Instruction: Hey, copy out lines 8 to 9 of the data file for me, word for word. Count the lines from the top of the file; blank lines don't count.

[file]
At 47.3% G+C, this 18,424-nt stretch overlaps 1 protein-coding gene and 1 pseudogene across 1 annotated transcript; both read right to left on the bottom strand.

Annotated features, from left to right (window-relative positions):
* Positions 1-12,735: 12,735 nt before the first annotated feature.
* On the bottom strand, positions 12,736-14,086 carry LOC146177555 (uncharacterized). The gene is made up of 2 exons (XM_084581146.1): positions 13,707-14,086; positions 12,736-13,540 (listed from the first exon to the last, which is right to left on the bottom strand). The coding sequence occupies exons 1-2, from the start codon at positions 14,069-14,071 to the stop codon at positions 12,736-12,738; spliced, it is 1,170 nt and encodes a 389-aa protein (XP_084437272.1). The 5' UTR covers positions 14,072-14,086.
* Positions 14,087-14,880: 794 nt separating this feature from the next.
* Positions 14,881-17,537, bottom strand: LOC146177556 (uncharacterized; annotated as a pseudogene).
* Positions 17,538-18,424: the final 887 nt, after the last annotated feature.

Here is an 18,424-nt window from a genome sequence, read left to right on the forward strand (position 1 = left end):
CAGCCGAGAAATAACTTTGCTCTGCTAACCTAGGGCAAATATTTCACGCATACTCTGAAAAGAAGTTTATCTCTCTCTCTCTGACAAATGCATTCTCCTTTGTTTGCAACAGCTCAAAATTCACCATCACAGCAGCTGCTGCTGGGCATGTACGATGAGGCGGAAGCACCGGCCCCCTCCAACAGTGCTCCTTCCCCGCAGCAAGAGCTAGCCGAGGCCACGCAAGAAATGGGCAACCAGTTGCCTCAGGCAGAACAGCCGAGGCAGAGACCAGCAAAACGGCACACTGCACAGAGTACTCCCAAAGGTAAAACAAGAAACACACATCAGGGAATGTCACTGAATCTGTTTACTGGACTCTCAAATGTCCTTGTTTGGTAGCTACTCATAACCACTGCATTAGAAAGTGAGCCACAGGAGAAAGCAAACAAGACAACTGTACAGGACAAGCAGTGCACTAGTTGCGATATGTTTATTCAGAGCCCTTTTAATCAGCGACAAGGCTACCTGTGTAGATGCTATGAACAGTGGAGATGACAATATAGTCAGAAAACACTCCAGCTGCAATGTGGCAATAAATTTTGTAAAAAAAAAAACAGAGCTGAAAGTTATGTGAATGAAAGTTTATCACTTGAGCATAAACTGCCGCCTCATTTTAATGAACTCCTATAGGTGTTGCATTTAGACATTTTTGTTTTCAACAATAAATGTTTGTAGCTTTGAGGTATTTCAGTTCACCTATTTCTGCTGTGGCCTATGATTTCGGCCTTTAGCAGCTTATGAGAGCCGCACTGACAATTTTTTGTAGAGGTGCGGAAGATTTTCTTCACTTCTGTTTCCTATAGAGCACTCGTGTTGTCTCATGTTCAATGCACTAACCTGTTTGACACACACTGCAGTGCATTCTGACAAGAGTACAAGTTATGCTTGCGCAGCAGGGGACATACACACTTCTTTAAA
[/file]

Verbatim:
Here is an 18,424-nt window from a genome sequence, read left to right on the forward strand (position 1 = left end):
CAGCCGAGAAATAACTTTGCTCTGCTAACCTAGGGCAAATATTTCACGCATACTCTGAAAAGAAGTTTATCTCTCTCTCTCTGACAAATGCATTCTCCTTTGTTTGCAACAGCTCAAAATTCACCATCACAGCAGCTGCTGCTGGGCATGTACGATGAGGCGGAAGCACCGGCCCCCTCCAACAGTGCTCCTTCCCCGCAGCAAGAGCTAGCCGAGGCCACGCAAGAAATGGGCAACCAGTTGCCTCAGGCAGAACAGCCGAGGCAGAGACCAGCAAAACGGCACACTGCACAGAGTACTCCCAAAGGTAAAACAAGAAACACACATCAGGGAATGTCACTGAATCTGTTTACTGGACTCTCAAATGTCCTTGTTTGGTAGCTACTCATAACCACTGCATTAGAAAGTGAGCCACAGGAGAAAGCAAACAAGACAACTGTACAGGACAAGCAGTGCACTAGTTGCGATATGTTTATTCAGAGCCCTTTTAATCAGCGACAAGGCTACCTGTGTAGATGCTATGAACAGTGGAGATGACAATATAGTCAGAAAACACTCCAGCTGCAATGTGGCAATAAATTTTGTAAAAAAAAAAACAGAGCTGAAAGTTATGTGAATGAAAGTTTATCACTTGAGCATAAACTGCCGCCTCATTTTAATGAACTCCTATAGGTGTTGCATTTAGACATTTTTGTTTTCAACAATAAATGTTTGTAGCTTTGAGGTATTTCAGTTCACCTATTTCTGCTGTGGCCTATGATTTCGGCCTTTAGCAGCTTATGAGAGCCGCACTGACAATTTTTTGTAGAGGTGCGGAAGATTTTCTTCACTTCTGTTTCCTATAGAGCACTCGTGTTGTCTCATGTTCAATGCACTAACCTGTTTGACACACACTGCAGTGCATTCTGACAAGAGTACAAGTTATGCTTGCGCAGCAGGGGACATACACACTTCTTTAAA